Lyle Lovett - This charming man

He married Julia Roberts, but Lyle Lovett's heart was always in Texas. On the eve of a UK gig, he talks to Nick Hasted
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The Independent Culture

Lyle Lovett remains best known as the hangdog fellow with the stack of hair who somehow snagged Julia Roberts as a wife in 1993 (they amicably divorced two years later). The same year, he was a stark presence in Robert Altman's Short Cuts as the stone-faced baker who stalks a couple whose little boy, killed in a car accident, has failed to collect his birthday cake. Even Lovett's long musical career is known for his brief part in the 1980s new country wave, which included Steve Earle and kd lang, and for the way he abandoned it to make big band, bluegrass and jazz music, too.

The real Lyle Lovett exists first in his songs, spare and chiselled like Cole Porter or Hank Williams. From the New Jersey woman who trails after a cowboy barefoot, and the infidelities that open like trapdoors on his early records, to the oblique commentaries on fame and sex of It's Not Big It's Large (2007), it's intense, sometimes shocking stuff.

Then there's the Lovett who tells me that the proudest achievement of his career may be using its rewards to keep the farm his family has owned in Klein, Texas since 1850. He still lives there. He's on his way to inspect a wounded bull when I speak to him about his first London show in some years. His dad's death caused the cancellation of a 1999 gig. A 2003 date was cancelled when, protecting his uncle from a raging bull, he was impaled on its horns himself.

This gentlemanly, intellectual small-town song-writing great, usually seen in a suit on stage, is plainly more of a real cowboy than his Nashville peers. But debauchery and clichéd rebellion are not his way. Though he writes songs that look unblinkingly at the bizarreness of humanity, he remains rooted in his Texan family and soil. "South Texas Girl", on It's Not Big It's Large, is a near-Proustian reverie on childhood memories. It's a rare example in the rock age of the potency of conservative values and domestic happiness.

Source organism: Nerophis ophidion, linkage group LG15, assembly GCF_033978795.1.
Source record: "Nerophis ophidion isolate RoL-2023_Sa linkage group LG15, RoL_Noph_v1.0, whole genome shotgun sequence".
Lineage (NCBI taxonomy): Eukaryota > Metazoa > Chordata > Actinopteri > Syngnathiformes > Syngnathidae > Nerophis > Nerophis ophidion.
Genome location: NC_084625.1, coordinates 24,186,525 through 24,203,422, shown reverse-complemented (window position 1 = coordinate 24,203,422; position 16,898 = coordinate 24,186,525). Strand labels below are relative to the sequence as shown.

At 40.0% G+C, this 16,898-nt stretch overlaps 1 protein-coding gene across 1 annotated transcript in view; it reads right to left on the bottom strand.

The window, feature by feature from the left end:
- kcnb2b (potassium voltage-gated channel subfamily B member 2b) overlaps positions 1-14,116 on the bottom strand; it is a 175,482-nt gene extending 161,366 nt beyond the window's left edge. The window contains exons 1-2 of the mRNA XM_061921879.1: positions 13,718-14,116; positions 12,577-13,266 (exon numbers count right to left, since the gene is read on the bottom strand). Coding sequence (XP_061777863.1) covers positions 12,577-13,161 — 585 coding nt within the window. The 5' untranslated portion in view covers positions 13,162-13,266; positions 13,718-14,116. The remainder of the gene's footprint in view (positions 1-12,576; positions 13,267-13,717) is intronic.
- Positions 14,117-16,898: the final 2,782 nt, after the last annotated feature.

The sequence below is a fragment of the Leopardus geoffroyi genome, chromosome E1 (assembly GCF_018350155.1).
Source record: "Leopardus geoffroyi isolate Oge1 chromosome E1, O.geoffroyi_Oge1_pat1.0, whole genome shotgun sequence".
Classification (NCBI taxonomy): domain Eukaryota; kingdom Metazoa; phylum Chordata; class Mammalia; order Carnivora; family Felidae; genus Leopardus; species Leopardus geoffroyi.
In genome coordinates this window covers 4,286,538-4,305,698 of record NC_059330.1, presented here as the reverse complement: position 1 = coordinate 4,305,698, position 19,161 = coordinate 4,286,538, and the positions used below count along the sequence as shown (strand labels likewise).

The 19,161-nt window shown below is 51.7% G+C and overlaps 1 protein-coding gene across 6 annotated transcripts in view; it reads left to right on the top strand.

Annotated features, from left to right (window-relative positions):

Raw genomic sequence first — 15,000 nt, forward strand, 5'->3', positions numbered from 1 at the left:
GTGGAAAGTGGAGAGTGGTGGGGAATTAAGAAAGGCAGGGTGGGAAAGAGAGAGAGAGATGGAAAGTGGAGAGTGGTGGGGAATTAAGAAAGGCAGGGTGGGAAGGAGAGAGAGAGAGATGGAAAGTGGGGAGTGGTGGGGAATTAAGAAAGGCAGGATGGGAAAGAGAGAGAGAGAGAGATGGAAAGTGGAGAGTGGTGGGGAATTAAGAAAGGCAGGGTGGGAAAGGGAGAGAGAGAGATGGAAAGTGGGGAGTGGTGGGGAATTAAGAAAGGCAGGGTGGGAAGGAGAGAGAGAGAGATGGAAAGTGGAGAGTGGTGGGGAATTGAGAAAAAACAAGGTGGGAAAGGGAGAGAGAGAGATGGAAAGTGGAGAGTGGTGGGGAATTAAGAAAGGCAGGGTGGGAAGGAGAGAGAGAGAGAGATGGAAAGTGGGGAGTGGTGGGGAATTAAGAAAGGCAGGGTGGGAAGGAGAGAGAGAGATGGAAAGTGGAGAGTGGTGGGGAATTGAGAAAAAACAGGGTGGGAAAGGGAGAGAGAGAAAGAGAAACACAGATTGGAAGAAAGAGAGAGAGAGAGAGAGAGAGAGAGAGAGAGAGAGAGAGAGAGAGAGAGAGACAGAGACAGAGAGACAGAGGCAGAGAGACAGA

"My grandfather was one of eight children, and the only one who stayed home on the farm and kept it going," he explains. "And I'm part of his legacy. To be home with my mom, go out with my uncle and see how his cows are doing – when I'm not out playing shows, it's what I'm proudest of, and enjoy most." Lovett looks out at the rural landscape his family has called home since before the Civil War with emotions most itinerant musicians will never have. "I feel my whole life," he says simply. "I feel I'm where I'm supposed to be."

Lovett's adolescence began as the 1960s was ending and rock reached its peak of disruptive intent. That was never for him. "I was more interested in the music than the social commentary. And then, as I became older, I gravitated away from the popular songs on the radio, to singer-songwriters like [rowdy Texan greats] Townes Van Zandt and Guy Clark. And later, Tom Waits, Rickie Lee Jones, Randy Newman and Ry Cooder. Ry's records taught me you don't have to play one style of music."

Lovett's musical education began in Nashville in 1978, under the wing of Clark. "Listening to him and Townes showed me what a song could be; that it should have an idea worth demanding someone's attention. I felt alternately privileged and scared to death to be in the room with Guy. To watch him think, and wonder what he was thinking. Guy passed my tape around Nashville before I ever met him. He looked out for me, without ever letting me know. I always felt safe with him."

Altman was another crucial influence. Their collaboration went far beyond Short Cuts, lasting through the six films the director made from The Player (1992) to his death. "What Altman shows us in each and every one of his films is that he cuts through the pretence of all of us," Lovett says. "Altman was brilliant at showing what a person's true motivation was. He was the same in conversation. The grace of Altman is that he would give you that feeling that he could see right through all of your bullshit. And then accept you for who you were." The description could be one of Lovett's lyrics. "I think about Altman all the time," he says. "I really miss him."

Lovett's diverse adventures in pre-rock pop styles began with his third album, Lyle Lovett and His Large Band (1989). You can still find him in the upper reaches of the US country charts, and he has four country Grammys. "I've always been given a very free hand creatively by the risk-takers in Nashville," he says. "I never had such a commercial hit in any particular direction that I was asked to repeat it. My old producer used to tease me that I wouldn't cross over, I'd cross under. People who don't listen to country look at me as a country singer. And people who do listen to it, don't think of me that way. After all these years, I still feel in between. It's a fine place to be. Don't tell anybody," he laughs. "I might get away with it a bit longer..."

One recent song, "This Traveling Around", suggests the touring musical life that brings him to London tomorrow may one day be the death of him. "That song's more a statement of resolve, a show of confidence," he corrects me. "That this is what I'm going to do, until I'm done."

Lyle Lovett plays the Royal Festival Hall, London SE1 tomorrow